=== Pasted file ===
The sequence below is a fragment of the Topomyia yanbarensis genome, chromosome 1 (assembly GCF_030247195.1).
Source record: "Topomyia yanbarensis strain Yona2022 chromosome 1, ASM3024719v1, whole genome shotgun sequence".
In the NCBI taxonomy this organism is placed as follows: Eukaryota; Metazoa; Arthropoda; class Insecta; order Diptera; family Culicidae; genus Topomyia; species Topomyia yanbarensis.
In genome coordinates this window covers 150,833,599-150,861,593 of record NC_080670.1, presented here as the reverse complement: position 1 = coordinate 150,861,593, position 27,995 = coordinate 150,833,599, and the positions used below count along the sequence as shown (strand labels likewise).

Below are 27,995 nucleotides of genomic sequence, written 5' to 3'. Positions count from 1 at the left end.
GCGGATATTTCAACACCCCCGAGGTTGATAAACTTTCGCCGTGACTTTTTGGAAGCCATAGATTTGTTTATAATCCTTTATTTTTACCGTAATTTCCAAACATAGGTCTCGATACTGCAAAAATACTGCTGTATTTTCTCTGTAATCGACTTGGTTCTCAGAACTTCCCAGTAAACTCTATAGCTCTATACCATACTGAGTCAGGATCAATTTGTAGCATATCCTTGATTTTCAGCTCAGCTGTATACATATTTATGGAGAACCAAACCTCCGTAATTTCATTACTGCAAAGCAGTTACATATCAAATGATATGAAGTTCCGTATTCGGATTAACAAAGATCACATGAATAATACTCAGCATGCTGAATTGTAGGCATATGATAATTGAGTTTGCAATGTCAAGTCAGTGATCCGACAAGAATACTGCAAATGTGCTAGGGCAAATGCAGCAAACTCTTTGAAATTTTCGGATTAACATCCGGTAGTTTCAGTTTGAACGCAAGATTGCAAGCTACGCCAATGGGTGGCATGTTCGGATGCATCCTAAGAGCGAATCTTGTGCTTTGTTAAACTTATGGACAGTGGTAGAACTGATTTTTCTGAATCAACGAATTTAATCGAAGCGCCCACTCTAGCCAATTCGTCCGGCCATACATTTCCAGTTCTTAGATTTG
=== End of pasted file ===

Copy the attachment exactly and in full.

The sequence below is a fragment of the Topomyia yanbarensis genome, chromosome 1 (assembly GCF_030247195.1).
Source record: "Topomyia yanbarensis strain Yona2022 chromosome 1, ASM3024719v1, whole genome shotgun sequence".
In the NCBI taxonomy this organism is placed as follows: Eukaryota; Metazoa; Arthropoda; class Insecta; order Diptera; family Culicidae; genus Topomyia; species Topomyia yanbarensis.
In genome coordinates this window covers 150,833,599-150,861,593 of record NC_080670.1, presented here as the reverse complement: position 1 = coordinate 150,861,593, position 27,995 = coordinate 150,833,599, and the positions used below count along the sequence as shown (strand labels likewise).

Below are 27,995 nucleotides of genomic sequence, written 5' to 3'. Positions count from 1 at the left end.
GCGGATATTTCAACACCCCCGAGGTTGATAAACTTTCGCCGTGACTTTTTGGAAGCCATAGATTTGTTTATAATCCTTTATTTTTACCGTAATTTCCAAACATAGGTCTCGATACTGCAAAAATACTGCTGTATTTTCTCTGTAATCGACTTGGTTCTCAGAACTTCCCAGTAAACTCTATAGCTCTATACCATACTGAGTCAGGATCAATTTGTAGCATATCCTTGATTTTCAGCTCAGCTGTATACATATTTATGGAGAACCAAACCTCCGTAATTTCATTACTGCAAAGCAGTTACATATCAAATGATATGAAGTTCCGTATTCGGATTAACAAAGATCACATGAATAATACTCAGCATGCTGAATTGTAGGCATATGATAATTGAGTTTGCAATGTCAAGTCAGTGATCCGACAAGAATACTGCAAATGTGCTAGGGCAAATGCAGCAAACTCTTTGAAATTTTCGGATTAACATCCGGTAGTTTCAGTTTGAACGCAAGATTGCAAGCTACGCCAATGGGTGGCATGTTCGGATGCATCCTAAGAGCGAATCTTGTGCTTTGTTAAACTTATGGACAGTGGTAGAACTGATTTTTCTGAATCAACGAATTTAATCGAAGCGCCCACTCTAGCCAATTCGTCCGGCCATACATTTCCAGTTCTTAGATTTG